Benita Swinners grew up just outside Dallas and was raised by her single mother. It was just the two of them. As Swinners neared the end of high school, she met someone that would provide an opportunity to change her path in life.
“An Army recruiter approached me at school one day and I thought, You know what, let’s do this, so I signed up. I am my mom’s only child and I told her that I would be leaving. She cried so much. I’m her baby but I told her it was going to be for the best.”
On the 58th anniversary of D-Day, June 6, 2002, Swinners, the first person in her family to serve in the military, raised her right hand and took the oath to become a soldier.
Swinners deployed to Iraq in support of Operation Iraqi Freedom. A sense of duty, fear and the unknown came over her. She was expecting to face an enemy.
“When I got to Iraq, I was one of just three females in our unit. It was extremely difficult because we ended up getting attached to an infantry unit, which at that time was unheard of because infantry units hadn’t open to females.”
“Every day was tough emotionally.”
Life in a war zone circa 2004 was often a balance of monotonous preparation and waiting followed by moments of sheer terror.
“It was terrifying,” recalled. “Every single day was tough emotionally, wondering if you were going to make it to the next day. Every morning, I would hear the Islamic call to prayer and then I would hear mortar rounds. I was fearful to even walk around our forward operating base.”
What Swinners didn’t expect was that she would also face and fight an enemy face-to-face inside the perceived protection of being inside the wire at her base. It was a fight that wouldn’t end with a cease-fire call or removal from the battlefield. The fight would linger with her for years.
She was often harassed but tried to shake it off and proceed with her efforts to be the best soldier she could.
“I feared the enemy, but I knew the enemy wasn’t just the insurgents. It was also my fellow soldiers. It was difficult for all females because we didn’t have our own separate showers, so a female would have to pull guard for me. I had to carry a club with me just in case.”
Sexually assaulted but didn’t report it
Even with precautionary personal safety plans in place, it wasn’t enough. Swinners was sexually assaulted by another solider. She made the choice not to report the assault because she thought she was supposed to be “one of the guys” and that it would be easier to just deal with it.
“Unfortunately, I know what it’s like for your battle buddy to not be your true battle buddy. It was an enemy within the ranks.”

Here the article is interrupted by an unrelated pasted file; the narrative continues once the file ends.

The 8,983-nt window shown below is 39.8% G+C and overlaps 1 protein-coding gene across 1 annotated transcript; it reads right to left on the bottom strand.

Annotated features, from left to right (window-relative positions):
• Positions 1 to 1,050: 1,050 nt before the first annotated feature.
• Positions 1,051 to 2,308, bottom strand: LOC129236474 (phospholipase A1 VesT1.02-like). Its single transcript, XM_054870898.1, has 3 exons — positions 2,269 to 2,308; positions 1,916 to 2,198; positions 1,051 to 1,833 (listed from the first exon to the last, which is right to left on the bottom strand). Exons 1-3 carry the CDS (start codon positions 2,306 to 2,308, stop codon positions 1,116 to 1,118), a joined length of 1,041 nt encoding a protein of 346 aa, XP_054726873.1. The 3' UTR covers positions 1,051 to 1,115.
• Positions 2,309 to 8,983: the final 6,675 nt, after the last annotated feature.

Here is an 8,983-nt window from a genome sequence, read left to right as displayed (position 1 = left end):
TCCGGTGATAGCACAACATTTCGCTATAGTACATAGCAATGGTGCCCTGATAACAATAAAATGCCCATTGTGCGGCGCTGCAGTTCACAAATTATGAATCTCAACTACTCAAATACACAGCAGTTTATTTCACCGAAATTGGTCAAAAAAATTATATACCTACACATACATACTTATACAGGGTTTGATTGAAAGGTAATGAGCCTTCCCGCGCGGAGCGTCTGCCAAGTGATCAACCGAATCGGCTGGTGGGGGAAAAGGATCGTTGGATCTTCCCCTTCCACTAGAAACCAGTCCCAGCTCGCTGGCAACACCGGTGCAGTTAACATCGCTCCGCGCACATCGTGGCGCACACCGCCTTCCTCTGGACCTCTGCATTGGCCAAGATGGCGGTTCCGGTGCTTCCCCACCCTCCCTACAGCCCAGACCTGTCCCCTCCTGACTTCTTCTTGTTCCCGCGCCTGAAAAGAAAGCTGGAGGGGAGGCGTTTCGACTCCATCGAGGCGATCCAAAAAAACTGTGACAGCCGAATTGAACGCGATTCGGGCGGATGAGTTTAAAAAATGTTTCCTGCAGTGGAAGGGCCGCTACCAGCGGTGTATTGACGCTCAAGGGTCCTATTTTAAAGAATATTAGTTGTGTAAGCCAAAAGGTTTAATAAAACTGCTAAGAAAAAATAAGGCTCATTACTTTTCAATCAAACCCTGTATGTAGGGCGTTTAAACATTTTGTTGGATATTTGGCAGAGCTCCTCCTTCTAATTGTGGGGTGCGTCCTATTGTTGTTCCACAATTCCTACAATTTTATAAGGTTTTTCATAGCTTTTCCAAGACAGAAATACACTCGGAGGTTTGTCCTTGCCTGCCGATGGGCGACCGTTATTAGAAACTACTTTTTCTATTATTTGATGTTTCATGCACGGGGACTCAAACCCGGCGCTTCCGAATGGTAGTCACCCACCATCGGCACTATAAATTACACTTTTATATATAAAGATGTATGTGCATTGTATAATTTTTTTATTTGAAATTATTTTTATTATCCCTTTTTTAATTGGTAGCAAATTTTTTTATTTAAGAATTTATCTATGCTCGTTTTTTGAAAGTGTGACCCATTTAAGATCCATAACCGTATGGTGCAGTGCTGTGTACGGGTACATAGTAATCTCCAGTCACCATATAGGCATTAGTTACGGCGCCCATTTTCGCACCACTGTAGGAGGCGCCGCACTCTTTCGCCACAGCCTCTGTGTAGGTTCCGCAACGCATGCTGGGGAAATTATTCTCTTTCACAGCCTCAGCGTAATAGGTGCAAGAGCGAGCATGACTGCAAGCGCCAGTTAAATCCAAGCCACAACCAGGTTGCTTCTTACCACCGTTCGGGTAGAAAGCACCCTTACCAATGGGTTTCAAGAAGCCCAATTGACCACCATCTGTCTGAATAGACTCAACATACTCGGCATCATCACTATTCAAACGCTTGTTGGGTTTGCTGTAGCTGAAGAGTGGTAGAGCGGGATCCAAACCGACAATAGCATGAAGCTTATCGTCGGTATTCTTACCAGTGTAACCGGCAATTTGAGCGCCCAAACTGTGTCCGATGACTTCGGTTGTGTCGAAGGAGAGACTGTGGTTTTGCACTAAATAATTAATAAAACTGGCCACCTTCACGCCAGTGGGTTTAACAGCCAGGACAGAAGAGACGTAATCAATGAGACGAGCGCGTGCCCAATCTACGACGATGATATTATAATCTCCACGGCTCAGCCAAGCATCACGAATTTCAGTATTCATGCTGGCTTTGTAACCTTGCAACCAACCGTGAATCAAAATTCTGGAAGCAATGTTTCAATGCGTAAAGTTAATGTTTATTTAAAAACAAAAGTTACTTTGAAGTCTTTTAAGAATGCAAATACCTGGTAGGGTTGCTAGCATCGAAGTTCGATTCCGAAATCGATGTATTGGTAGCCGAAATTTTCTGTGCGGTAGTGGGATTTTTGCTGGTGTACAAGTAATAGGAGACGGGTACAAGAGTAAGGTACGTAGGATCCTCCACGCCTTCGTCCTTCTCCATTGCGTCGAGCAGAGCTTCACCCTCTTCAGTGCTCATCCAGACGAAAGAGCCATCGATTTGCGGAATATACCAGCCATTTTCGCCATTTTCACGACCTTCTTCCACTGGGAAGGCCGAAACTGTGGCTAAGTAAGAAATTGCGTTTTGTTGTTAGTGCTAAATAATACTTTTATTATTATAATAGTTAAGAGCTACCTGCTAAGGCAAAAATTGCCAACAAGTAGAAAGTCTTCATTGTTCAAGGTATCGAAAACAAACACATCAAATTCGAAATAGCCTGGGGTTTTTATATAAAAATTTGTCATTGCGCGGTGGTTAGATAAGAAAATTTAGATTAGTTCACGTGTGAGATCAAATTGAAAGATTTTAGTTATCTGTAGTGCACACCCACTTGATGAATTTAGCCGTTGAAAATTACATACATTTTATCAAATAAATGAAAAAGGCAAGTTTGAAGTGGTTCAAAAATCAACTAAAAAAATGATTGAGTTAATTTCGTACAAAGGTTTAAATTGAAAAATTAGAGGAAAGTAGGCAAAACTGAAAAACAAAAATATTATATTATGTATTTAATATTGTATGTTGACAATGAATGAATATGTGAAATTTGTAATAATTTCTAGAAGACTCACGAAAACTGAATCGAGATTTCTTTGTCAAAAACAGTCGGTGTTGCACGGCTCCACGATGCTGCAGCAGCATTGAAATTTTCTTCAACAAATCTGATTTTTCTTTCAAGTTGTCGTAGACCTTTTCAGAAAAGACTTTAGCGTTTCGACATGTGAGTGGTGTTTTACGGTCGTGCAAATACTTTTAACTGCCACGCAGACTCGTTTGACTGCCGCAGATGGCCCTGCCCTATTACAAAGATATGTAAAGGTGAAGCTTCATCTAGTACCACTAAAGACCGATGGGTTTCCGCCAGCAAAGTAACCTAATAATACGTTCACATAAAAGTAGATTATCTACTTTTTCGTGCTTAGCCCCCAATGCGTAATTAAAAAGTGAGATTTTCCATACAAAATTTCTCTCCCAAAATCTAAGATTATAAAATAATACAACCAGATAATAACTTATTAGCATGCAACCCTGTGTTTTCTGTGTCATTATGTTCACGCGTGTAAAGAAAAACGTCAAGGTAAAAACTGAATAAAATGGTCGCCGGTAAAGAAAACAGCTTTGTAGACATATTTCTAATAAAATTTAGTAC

After returning from her tour in Iraq, Swinners had a hard time adjusting and not being recognized as a solider or a Veteran. She would get told by her fellow Soldiers and people she met in the community that she was too pretty or too young to have served.
After four years in the Army and four years in the Army National Guard, she separated from the military. She decided to pursue health care and her earned benefits with VA. Swinners’ first interactions with VA were less than ideal.
“The clerk told me he needed the name of my husband because he was the Veteran, not me. I just left. I felt that all of my service was for naught.”
Now an advocate for her fellow women Veterans
It would take several years for Swinners to reengage with VA, her health and her benefits. She is now an advocate for her fellow women Veterans to use VA health care.
“I suffer from PTSD and anxiety like many Veterans. I may not look like a Veteran, I don’t look like a disabled Veteran, but I have invisible wounds.”
Swinners takes things day by day and is moving forward from her traumas. She has come to a point in her life, thanks to VA, where she can talk about it.
“I am a survivor of military sexual trauma in Iraq. It was a very difficult time to get through, but I did. Looking back now, I think, how did I do that?”
Swinners became the first person in her family to earn a college degree. In fact, she earned two. She became a certified Zumba instructor, a homeowner and a federal employee in the years since she left the military.
Despite everything she has endured, she has no regrets. She served her country proudly and credits her mother for always pushing her to be the best version of herself.
“I’m so glad I joined and served my country. With everything, there is always a risk. It will either break you or make you stronger. After all of this, I am still here.
“Even though I’m crying now, these aren’t tears of defeat. These are warrior tears. My invisible scars. I am a proud female Veteran and I am not invisible.”
Jennifer Roy is a public affairs specialist for VA North Texas Health Care System.